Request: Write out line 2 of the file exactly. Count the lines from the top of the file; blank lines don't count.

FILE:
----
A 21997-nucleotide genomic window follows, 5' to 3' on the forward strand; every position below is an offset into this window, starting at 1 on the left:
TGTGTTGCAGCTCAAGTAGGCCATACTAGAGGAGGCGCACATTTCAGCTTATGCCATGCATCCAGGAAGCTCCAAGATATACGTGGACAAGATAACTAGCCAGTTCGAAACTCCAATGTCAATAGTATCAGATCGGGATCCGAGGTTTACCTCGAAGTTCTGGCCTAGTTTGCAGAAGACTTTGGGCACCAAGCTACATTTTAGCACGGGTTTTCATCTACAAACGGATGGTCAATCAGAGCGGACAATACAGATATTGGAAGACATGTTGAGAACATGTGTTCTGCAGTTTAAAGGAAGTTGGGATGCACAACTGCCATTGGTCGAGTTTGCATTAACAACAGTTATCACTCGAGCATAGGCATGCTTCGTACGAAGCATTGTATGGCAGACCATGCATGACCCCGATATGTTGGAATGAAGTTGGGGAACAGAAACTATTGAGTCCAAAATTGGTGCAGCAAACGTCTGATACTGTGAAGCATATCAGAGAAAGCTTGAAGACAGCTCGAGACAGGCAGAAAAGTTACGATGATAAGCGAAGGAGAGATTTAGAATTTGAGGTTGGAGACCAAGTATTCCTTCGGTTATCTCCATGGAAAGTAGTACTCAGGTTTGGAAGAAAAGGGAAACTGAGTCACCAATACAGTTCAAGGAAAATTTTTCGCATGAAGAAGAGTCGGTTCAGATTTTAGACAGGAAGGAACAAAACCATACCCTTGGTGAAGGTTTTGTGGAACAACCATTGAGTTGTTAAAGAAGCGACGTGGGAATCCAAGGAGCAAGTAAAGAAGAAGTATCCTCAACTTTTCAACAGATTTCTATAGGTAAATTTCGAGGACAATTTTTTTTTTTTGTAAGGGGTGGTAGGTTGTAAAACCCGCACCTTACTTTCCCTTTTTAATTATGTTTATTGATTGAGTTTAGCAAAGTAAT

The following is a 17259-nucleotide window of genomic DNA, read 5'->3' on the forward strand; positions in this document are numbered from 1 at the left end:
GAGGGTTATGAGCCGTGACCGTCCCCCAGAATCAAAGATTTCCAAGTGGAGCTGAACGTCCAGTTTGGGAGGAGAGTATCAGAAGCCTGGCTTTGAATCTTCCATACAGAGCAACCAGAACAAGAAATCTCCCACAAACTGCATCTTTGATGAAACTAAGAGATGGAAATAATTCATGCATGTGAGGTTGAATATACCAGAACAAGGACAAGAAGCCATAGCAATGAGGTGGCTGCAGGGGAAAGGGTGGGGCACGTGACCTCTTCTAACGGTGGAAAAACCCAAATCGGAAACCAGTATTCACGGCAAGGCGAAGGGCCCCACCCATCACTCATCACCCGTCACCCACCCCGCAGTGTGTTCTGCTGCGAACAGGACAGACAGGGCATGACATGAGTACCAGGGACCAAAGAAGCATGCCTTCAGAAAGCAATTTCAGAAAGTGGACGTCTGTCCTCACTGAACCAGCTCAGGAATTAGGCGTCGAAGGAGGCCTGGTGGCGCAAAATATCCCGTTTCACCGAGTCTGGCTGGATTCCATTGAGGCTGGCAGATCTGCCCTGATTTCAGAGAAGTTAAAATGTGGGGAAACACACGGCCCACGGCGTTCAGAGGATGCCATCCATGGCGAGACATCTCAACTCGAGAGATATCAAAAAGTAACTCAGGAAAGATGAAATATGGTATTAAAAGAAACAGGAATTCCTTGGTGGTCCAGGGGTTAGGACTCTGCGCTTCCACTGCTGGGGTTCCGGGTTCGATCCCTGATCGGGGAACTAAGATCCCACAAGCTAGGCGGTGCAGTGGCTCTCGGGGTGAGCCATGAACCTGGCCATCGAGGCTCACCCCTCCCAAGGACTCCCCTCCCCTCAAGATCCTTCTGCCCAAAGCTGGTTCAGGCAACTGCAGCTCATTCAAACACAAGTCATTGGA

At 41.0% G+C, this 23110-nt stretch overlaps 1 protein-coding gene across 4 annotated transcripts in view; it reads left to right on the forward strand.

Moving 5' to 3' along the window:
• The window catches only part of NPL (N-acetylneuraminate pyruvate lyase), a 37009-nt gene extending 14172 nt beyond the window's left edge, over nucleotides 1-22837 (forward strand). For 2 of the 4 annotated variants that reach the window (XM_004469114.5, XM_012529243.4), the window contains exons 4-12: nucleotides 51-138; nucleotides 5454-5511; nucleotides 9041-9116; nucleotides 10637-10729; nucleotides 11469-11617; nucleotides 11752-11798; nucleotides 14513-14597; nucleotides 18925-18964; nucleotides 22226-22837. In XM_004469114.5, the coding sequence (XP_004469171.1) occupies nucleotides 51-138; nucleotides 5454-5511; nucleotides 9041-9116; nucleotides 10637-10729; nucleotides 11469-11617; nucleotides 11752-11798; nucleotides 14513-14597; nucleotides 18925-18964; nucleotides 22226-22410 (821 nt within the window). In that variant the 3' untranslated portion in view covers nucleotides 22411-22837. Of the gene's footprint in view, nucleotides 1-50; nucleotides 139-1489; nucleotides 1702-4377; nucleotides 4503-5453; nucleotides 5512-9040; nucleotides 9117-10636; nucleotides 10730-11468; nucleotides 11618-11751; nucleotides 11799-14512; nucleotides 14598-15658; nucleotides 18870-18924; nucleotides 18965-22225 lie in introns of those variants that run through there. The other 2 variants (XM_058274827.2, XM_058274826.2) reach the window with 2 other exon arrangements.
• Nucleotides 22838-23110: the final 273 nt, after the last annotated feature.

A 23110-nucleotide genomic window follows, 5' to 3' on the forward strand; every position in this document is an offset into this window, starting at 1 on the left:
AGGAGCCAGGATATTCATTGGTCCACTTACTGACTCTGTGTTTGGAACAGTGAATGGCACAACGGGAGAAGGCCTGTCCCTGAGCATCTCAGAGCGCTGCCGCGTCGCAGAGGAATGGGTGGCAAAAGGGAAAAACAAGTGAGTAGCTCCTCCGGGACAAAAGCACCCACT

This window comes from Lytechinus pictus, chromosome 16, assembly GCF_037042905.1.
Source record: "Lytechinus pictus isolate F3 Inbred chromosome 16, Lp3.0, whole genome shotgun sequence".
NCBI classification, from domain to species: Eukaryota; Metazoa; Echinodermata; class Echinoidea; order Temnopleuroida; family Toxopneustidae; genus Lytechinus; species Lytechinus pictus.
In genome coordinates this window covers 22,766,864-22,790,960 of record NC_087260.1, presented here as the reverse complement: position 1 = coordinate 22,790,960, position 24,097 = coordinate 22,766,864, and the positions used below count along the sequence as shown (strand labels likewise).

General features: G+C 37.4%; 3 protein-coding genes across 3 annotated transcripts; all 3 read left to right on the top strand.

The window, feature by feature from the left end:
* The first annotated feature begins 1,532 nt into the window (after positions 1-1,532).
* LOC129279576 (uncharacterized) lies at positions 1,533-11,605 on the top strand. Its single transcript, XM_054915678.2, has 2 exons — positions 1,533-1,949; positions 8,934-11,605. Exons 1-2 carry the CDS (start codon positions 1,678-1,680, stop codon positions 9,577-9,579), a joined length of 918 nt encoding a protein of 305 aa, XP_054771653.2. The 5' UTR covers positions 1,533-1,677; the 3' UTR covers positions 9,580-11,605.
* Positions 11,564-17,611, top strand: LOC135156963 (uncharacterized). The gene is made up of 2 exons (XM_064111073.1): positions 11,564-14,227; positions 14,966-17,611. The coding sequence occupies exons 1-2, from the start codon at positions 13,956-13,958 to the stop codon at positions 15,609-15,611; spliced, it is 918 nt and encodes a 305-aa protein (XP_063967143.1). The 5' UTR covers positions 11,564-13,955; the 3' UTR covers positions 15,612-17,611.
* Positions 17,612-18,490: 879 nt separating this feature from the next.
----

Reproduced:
TGTGTTGCAGCTCAAGTAGGCCATACTAGAGGAGGCGCACATTTCAGCTTATGCCATGCATCCAGGAAGCTCCAAGATATACGTGGACAAGATAACTAGCCAGTTCGAAACTCCAATGTCAATAGTATCAGATCGGGATCCGAGGTTTACCTCGAAGTTCTGGCCTAGTTTGCAGAAGACTTTGGGCACCAAGCTACATTTTAGCACGGGTTTTCATCTACAAACGGATGGTCAATCAGAGCGGACAATACAGATATTGGAAGACATGTTGAGAACATGTGTTCTGCAGTTTAAAGGAAGTTGGGATGCACAACTGCCATTGGTCGAGTTTGCATTAACAACAGTTATCACTCGAGCATAGGCATGCTTCGTACGAAGCATTGTATGGCAGACCATGCATGACCCCGATATGTTGGAATGAAGTTGGGGAACAGAAACTATTGAGTCCAAAATTGGTGCAGCAAACGTCTGATACTGTGAAGCATATCAGAGAAAGCTTGAAGACAGCTCGAGACAGGCAGAAAAGTTACGATGATAAGCGAAGGAGAGATTTAGAATTTGAGGTTGGAGACCAAGTATTCCTTCGGTTATCTCCATGGAAAGTAGTACTCAGGTTTGGAAGAAAAGGGAAACTGAGTCACCAATACAGTTCAAGGAAAATTTTTCGCATGAAGAAGAGTCGGTTCAGATTTTAGACAGGAAGGAACAAAACCATACCCTTGGTGAAGGTTTTGTGGAACAACCATTGAGTTGTTAAAGAAGCGACGTGGGAATCCAAGGAGCAAGTAAAGAAGAAGTATCCTCAACTTTTCAACAGATTTCTATAGGTAAATTTCGAGGACAATTTTTTTTTTTTGTAAGGGGTGGTAGGTTGTAAAACCCGCACCTTACTTTCCCTTTTTAATTATGTTTATTGATTGAGTTTAGCAAAGTAAT